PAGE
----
As Teem was acquired first by iOffice and then by SIQ, it was critical we establish a cohesive product vision and strategy to define Teem's positioning amid the market, competitors, and the portfolio of companies within our organization. So I created an analysis of user and market needs, Teem's positioning, and a vision and strategy for our product going forward.
I worked closely with other members of our product, design, marketing, and engineering teams, and then presented and socialized this information more broadly to continue to gain support and help others both add to it and understand the direction we were looking to take Teem and the product.
First, it was important for us to understand the market and the context for our company and our product, especially as we were coming out of the pandemic and more companies and employees were returning to the office in some way.
Next, I focused on our users, their key needs in the immediate-term as well as the longer-term. It was important for us to consider the current situation, which was Covid-19 and a gradual return to offices, but also the longer-term situation which would likely see a complete mix of remote, hybrid, and in-office depending on the needs of the company and the employees.
I also looked at the history of Teem, its place in the market, and its competition both directly as well as from other incoming solutions.
Teem was built from employee experience first and then moved toward administrative tools. Unlike other competitors expanding in desk and room booking, Teem was built for the user in mind and was easier and more intuitive to use than other offerings on the market.
This was an important consideration because Teem was moving more into administrative tools while companies that started out more focused on admins were moving more into the employee experience.
Finally, I reviewed the challenges that Teem was facing from a company standpoint, a product standpoint, and a market standpoint.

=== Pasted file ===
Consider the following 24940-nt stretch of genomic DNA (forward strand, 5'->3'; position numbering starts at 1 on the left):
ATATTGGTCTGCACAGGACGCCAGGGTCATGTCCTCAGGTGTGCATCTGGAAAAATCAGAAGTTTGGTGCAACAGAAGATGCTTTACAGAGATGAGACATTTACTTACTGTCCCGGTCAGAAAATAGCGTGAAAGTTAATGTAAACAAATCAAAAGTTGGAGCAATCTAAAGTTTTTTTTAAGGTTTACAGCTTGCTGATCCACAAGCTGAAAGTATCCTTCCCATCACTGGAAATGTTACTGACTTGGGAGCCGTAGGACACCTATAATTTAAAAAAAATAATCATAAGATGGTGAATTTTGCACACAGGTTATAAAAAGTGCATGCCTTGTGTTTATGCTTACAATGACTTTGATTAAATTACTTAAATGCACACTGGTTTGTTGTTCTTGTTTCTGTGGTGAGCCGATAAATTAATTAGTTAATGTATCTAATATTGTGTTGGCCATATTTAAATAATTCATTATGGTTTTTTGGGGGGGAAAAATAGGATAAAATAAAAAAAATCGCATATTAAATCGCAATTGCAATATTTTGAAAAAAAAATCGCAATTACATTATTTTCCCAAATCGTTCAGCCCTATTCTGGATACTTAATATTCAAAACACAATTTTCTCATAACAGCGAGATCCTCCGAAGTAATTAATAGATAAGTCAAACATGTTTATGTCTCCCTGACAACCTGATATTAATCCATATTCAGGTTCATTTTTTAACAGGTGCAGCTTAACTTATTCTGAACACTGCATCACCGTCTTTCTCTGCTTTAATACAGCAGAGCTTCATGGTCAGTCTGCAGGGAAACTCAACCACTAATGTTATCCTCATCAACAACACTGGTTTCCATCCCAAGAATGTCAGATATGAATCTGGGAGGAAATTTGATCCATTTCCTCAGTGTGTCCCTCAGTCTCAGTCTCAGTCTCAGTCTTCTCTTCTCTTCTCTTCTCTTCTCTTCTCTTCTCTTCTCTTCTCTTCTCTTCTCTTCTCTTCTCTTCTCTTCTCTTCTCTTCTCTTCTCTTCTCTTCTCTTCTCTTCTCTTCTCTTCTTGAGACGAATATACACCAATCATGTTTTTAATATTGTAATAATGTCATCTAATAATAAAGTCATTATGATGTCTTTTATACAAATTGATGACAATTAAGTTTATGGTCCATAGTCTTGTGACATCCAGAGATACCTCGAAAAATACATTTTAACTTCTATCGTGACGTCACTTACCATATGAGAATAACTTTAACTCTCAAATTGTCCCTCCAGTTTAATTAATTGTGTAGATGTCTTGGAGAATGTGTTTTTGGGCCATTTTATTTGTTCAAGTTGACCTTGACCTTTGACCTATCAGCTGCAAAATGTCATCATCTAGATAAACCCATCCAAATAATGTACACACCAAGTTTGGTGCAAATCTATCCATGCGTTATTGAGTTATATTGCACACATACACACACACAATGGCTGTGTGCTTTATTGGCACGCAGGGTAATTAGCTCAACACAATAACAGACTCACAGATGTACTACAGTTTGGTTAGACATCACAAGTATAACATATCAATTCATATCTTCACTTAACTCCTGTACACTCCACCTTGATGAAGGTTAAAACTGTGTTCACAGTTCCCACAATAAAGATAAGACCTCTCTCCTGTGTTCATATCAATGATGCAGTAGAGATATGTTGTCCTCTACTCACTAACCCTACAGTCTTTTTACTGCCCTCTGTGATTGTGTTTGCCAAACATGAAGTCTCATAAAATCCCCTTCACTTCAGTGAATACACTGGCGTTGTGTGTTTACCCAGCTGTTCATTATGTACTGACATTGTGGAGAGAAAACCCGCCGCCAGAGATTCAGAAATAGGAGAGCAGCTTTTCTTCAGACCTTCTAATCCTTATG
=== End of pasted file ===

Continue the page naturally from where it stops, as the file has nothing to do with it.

Once we had thoroughly reviewed the the market, our users, our competitors, and our company, I crafted a product vision that could address the key needs of users, utilize our strengths as a company and positioning in the market, and focus our efforts on creating the most important products, features, and experiences for the new work environment.
In addition to the product vision, I also helped craft our product positioning. This was an important aspect given that we were part of a larger group of companies within a private equity portfolio and wanted to focus on the correct positioning within that group of companies and within the broader market.
Finally, in order to achieve the vision, I crafted a product and company strategy that could begin to guide us in our prioritization of existing and new product development. We needed to focus our efforts on the right things in the right way, and this was the strategy for that.
With a vision and strategy in place, as well as an understanding of our positioning, we were able to really focus our development efforts and prioritize new features and products correctly. This was the beginning of a much firmer and better direction for Teem.
Our son (coming up on age 6) has always seemed to speak our daughter's language (she recently turned 4). It has been an adorable thing to watch as a father as they've grown up together.
Even when it has been pretty incoherent babble to our adult ears, our son has seemed to understand fairly well what his little sister was saying. Often my wife and I would struggle to interpret some of the
requests of our daughter as she learned to speak. As we'd focus really hard on what she was saying, we'd try and repeat back what we heard only to completely miss the mark. Nonsense things like "you want bow tie gains?" Only to have our son sigh at us exasperatedly and say, "No, she wants a bowl of Teddy Grahams." Of course, Teddy Grahams.